ADA accommodations need only be “reasonable”

The Americans with Disabilities Act (“ADA”), in a nutshell, prohibits employers from discriminating against individuals on the basis of a disability.  42 U.S.C. § 12112(a).  Yet, this simple, well-intended proposition seems to create a countle… Read More
Read More

Requesting FMLA leave before meeting the eligibility standards

As most of us know, the FMLA provides an employee with 12 weeks of leave during any 12 month period in which a “serious health condition” prevents the employee from performing the functions of his or her position.  However, there are eligibility… Read More
Read More

Increase in Minimum Wage Coming Soon for Maryland Workers

The recently concluded 2014 Maryland legislative session resulted in the passage of some important amendments to the Maryland Wage and Hour Law.  One such amendment is a long overdue increase in minimum wage. At present, Maryland’s minimum wage ra… Read More
Read More

Knowing What the Law Covers

Using a standard English dictionary when looking up a legal term can be a bad idea.  As an example, Webster’s dictionary defines discrimination as: The ability to understand that one thing is different from another.   So here’s the question.  … Read More
Read More
Categories: Employment Law Blog

The Fine Line Between Simple and Gross Misconduct

In an earlier blog post, we stated that employers are increasingly challenging employees’ rights to unemployment benefits.  Employers seek to demonstrate that employees should be disqualified from receiving unemployment benefits for a number of re… Read More
Read More

Simple Misconduct is Simple to Commit

After an employee loses his or her job and applies for unemployment benefits, Employers have many different motives for challenging the employee’s right to unemployment benefits.  One motivation, for example, is that employers who repeatedly termi… Read More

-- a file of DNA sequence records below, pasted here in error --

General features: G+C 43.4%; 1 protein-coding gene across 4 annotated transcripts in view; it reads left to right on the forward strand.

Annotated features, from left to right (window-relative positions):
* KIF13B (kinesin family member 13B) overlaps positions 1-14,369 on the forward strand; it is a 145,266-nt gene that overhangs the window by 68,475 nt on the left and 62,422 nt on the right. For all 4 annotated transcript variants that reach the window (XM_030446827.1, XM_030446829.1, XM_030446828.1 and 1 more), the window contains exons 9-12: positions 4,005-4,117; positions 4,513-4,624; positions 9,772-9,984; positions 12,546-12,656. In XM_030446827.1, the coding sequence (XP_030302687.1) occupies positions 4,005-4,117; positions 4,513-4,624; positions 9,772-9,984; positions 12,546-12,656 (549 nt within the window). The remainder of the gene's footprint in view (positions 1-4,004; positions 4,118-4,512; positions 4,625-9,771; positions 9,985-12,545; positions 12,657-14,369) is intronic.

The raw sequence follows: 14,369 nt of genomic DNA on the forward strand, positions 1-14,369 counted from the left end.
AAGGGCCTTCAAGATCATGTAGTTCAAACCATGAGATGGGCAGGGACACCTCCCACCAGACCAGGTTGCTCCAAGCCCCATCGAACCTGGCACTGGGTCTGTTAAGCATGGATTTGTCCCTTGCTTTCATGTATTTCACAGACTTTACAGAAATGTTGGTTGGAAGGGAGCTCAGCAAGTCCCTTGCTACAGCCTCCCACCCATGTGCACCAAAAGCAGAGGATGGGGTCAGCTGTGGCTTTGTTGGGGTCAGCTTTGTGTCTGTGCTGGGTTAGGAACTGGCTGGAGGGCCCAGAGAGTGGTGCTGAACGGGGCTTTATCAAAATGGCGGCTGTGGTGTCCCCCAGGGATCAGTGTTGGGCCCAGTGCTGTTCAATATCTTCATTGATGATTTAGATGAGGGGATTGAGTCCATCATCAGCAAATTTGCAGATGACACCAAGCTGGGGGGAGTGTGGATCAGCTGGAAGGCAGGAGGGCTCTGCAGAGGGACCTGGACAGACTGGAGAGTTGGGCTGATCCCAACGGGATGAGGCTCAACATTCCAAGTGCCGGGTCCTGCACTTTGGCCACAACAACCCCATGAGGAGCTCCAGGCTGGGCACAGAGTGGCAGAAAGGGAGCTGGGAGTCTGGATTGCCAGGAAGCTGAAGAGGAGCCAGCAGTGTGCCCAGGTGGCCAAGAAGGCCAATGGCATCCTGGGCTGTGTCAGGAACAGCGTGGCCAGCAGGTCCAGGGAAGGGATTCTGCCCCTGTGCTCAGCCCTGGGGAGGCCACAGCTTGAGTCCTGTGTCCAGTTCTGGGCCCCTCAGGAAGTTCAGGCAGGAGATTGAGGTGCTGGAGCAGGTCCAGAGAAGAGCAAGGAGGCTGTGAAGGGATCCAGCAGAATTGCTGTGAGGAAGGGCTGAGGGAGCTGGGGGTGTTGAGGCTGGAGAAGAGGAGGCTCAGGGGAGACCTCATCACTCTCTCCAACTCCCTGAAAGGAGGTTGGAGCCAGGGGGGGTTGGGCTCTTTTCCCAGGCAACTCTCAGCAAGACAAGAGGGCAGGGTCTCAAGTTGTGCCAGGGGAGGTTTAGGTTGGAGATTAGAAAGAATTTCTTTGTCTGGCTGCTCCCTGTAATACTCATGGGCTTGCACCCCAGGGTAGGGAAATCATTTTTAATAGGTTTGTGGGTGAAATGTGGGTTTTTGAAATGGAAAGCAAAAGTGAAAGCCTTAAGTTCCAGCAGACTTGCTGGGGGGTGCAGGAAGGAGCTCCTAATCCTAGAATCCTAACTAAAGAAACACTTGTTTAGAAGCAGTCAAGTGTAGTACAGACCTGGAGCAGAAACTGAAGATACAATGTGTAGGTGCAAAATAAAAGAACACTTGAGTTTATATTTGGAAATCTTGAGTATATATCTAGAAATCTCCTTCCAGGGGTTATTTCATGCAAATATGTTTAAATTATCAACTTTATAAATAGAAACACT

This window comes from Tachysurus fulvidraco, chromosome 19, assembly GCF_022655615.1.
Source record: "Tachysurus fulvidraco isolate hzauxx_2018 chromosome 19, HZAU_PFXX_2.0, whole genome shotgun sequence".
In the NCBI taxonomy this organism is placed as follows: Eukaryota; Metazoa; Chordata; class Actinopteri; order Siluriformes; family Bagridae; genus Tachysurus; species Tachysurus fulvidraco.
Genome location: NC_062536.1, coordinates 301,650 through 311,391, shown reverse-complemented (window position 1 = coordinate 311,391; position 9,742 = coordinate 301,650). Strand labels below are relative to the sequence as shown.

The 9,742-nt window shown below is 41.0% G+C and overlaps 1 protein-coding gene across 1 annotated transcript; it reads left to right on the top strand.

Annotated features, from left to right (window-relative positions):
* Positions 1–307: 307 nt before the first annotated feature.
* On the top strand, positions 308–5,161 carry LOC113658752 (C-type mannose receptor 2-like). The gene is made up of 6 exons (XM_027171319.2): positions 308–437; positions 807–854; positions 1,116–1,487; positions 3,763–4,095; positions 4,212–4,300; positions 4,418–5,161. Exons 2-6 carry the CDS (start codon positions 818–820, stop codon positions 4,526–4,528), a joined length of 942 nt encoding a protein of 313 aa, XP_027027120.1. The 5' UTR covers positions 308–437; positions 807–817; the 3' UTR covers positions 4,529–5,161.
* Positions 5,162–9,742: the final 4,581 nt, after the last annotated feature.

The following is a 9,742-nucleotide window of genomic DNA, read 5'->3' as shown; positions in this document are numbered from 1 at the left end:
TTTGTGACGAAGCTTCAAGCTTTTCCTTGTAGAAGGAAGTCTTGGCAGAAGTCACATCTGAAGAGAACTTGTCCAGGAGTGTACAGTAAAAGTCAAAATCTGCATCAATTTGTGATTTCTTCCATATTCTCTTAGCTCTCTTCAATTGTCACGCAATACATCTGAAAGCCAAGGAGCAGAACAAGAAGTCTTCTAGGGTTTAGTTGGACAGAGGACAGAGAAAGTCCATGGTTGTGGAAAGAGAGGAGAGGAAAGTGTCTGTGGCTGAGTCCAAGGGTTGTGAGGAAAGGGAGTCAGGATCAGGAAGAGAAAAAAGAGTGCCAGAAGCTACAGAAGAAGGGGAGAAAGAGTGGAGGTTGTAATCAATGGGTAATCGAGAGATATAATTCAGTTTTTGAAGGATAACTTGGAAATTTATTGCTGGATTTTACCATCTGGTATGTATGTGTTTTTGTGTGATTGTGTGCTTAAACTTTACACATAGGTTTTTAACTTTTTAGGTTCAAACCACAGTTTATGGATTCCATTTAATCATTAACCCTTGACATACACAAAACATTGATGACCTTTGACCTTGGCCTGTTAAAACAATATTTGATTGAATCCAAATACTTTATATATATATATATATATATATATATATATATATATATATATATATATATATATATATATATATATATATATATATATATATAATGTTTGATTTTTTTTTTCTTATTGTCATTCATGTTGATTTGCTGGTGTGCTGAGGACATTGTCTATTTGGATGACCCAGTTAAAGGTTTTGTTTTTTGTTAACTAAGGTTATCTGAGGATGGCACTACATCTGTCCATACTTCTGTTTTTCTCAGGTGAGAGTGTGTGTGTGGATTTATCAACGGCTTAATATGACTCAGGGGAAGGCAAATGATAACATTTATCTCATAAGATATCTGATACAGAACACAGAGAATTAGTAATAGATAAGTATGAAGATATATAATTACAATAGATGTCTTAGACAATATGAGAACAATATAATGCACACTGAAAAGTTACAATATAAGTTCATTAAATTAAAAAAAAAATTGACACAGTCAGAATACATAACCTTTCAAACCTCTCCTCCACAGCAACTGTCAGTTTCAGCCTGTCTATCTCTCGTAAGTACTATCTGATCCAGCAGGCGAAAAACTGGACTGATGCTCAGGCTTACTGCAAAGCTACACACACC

Read More

Dock and shipyard workers may be legally entitled to overtime pay under Federal law.

Employees who work at shipyards or city ports—or on tankers, oil rigs or similar locations—are often wrongfully denied overtime wages which they are legally entitled to receive. The employers typically argue that the employees are not entitled to… Read More
Read More

Some states are beginning to outlaw Non-competes. Is Maryland next to follow this trend?

Covenants not to compete (often referred to simply as “noncompetes”) have become ubiquitous in employment agreements, particularly for executives and other mid- to high-ranking individuals.  The long standing status quo regarding non-competes in… Read More
Read More

Employer Promises – Are They Enforceable?

Our law firm has received calls from both employees and employers describing the following scenario: Employee alleges a promise was made by the employer (or prospective employer); Employee claims to have acted in reliance on that promise; and After… Read More
Read More

Appealing a Denial of Unemployment Insurance Benefits

“I worked at my company long enough and have earned the minimum requirements to be eligible for unemployment insurance, so why am I being denied benefits? And what can I do about it?” Many employees are caught off guard when they receive a notice… Read More
Read More